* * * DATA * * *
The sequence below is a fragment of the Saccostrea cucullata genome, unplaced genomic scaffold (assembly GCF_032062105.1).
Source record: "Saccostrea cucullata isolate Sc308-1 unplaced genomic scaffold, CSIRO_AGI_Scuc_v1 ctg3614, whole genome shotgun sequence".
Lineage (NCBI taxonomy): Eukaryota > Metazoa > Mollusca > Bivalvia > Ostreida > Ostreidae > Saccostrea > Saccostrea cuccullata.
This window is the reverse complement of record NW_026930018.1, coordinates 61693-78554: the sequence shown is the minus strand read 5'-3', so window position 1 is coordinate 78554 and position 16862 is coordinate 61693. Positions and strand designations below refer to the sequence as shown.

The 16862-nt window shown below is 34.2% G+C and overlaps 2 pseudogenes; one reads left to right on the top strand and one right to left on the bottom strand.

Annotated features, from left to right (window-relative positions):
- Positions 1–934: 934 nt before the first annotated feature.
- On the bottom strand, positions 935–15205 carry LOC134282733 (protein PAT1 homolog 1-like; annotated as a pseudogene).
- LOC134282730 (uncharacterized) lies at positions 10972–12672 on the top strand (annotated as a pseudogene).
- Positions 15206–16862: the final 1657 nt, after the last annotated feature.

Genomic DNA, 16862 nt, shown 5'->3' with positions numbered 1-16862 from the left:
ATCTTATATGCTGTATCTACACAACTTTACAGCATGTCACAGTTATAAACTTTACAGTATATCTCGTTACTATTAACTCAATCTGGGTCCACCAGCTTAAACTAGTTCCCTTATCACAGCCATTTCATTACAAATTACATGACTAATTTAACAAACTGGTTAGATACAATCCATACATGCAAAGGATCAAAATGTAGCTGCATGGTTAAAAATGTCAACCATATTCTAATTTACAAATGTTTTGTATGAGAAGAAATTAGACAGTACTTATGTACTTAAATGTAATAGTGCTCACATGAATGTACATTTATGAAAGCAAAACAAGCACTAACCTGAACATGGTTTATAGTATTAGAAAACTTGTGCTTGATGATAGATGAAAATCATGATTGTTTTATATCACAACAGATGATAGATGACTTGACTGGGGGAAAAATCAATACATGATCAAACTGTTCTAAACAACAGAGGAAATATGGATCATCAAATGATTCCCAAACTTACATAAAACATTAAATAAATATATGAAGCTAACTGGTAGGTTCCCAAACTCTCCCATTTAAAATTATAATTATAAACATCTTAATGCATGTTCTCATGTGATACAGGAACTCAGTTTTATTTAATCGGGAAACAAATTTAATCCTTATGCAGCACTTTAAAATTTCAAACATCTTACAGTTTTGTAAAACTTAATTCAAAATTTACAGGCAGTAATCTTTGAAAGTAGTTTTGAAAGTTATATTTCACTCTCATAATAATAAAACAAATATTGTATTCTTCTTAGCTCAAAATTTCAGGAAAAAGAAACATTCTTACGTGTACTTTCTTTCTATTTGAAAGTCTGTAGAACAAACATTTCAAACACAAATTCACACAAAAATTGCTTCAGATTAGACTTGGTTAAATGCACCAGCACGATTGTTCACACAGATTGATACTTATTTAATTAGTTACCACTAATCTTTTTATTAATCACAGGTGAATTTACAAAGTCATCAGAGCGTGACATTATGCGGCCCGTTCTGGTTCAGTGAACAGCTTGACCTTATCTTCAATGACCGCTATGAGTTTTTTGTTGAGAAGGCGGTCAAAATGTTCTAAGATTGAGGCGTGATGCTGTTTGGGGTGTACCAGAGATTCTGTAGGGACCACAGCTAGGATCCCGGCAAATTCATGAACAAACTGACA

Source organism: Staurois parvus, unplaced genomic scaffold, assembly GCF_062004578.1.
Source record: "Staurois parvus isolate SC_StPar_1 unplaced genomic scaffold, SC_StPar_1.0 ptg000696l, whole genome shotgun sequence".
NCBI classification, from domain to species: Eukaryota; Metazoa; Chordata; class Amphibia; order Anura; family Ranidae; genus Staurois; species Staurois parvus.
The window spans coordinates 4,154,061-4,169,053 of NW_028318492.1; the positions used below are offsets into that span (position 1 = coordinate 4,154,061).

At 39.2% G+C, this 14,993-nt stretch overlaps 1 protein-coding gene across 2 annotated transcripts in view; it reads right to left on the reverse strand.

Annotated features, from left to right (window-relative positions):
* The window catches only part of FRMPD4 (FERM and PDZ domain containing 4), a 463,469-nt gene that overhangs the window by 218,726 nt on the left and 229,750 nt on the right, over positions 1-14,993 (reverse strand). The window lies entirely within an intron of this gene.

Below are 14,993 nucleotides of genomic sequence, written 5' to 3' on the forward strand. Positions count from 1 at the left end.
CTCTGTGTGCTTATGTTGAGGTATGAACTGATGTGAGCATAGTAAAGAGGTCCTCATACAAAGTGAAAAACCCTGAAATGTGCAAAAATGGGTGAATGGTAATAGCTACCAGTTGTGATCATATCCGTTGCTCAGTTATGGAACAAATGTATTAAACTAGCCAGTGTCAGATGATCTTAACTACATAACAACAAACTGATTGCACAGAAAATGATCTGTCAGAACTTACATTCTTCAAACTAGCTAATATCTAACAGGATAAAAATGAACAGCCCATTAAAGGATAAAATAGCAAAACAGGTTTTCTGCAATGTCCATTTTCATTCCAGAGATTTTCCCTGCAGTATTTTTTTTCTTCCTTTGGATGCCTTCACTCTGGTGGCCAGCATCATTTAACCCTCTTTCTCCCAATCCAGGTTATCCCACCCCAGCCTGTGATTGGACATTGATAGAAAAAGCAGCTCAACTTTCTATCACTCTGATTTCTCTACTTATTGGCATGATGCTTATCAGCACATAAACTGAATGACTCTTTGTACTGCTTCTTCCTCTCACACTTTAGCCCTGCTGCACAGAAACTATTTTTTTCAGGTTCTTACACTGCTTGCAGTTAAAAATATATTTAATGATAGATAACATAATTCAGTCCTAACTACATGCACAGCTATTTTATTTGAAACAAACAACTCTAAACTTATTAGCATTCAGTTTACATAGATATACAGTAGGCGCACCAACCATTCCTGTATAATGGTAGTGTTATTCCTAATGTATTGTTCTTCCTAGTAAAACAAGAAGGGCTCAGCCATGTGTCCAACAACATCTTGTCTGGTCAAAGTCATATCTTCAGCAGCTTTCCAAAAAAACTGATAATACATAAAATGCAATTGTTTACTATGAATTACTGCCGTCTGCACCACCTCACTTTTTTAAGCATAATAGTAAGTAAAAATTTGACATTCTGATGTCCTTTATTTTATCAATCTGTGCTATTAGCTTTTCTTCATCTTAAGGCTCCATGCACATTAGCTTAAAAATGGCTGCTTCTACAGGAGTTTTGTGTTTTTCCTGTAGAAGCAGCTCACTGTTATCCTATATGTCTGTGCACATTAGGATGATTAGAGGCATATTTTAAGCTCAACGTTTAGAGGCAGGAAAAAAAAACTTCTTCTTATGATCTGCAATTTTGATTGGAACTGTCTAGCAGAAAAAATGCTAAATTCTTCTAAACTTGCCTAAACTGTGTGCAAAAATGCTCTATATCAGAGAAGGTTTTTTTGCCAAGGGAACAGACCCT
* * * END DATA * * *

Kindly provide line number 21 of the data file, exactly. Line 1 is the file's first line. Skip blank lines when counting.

CTCTGTGTGCTTATGTTGAGGTATGAACTGATGTGAGCATAGTAAAGAGGTCCTCATACAAAGTGAAAAACCCTGAAATGTGCAAAAATGGGTGAATGGTAATAGCTACCAGTTGTGATCATATCCGTTGCTCAGTTATGGAACAAATGTATTAAACTAGCCAGTGTCAGATGATCTTAACTACATAACAACAAACTGATTGCACAGAAAATGATCTGTCAGAACTTACATTCTTCAAACTAGCTAATATCTAACAGGATAAAAATGAACAGCCCATTAAAGGATAAAATAGCAAAACAGGTTTTCTGCAATGTCCATTTTCATTCCAGAGATTTTCCCTGCAGTATTTTTTTTCTTCCTTTGGATGCCTTCACTCTGGTGGCCAGCATCATTTAACCCTCTTTCTCCCAATCCAGGTTATCCCACCCCAGCCTGTGATTGGACATTGATAGAAAAAGCAGCTCAACTTTCTATCACTCTGATTTCTCTACTTATTGGCATGATGCTTATCAGCACATAAACTGAATGACTCTTTGTACTGCTTCTTCCTCTCACACTTTAGCCCTGCTGCACAGAAACTATTTTTTTCAGGTTCTTACACTGCTTGCAGTTAAAAATATATTTAATGATAGATAACATAATTCAGTCCTAACTACATGCACAGCTATTTTATTTGAAACAAACAACTCTAAACTTATTAGCATTCAGTTTACATAGATATACAGTAGGCGCACCAACCATTCCTGTATAATGGTAGTGTTATTCCTAATGTATTGTTCTTCCTAGTAAAACAAGAAGGGCTCAGCCATGTGTCCAACAACATCTTGTCTGGTCAAAGTCATATCTTCAGCAGCTTTCCAAAAAAACTGATAATACATAAAATGCAATTGTTTACTATGAATTACTGCCGTCTGCACCACCTCACTTTTTTAAGCATAATAGTAAGTAAAAATTTGACATTCTGATGTCCTTTATTTTATCAATCTGTGCTATTAGCTTTTCTTCATCTTAAGGCTCCATGCACATTAGCTTAAAAATGGCTGCTTCTACAGGAGTTTTGTGTTTTTCCTGTAGAAGCAGCTCACTGTTATCCTATATGTCTGTGCACATTAGGATGATTAGAGGCATATTTTAAGCTCAACGTTTAGAGGCAGGAAAAAAAAACTTCTTCTTATGATCTGCAATTTTGATTGGAACTGTCTAGCAGAAAAAATGCTAAATTCTTCTAAACTTGCCTAAACTGTGTGCAAAAATGCTCTATATCAGAGAAGGTTTTTTTGCCAAGGGAACAGACCCT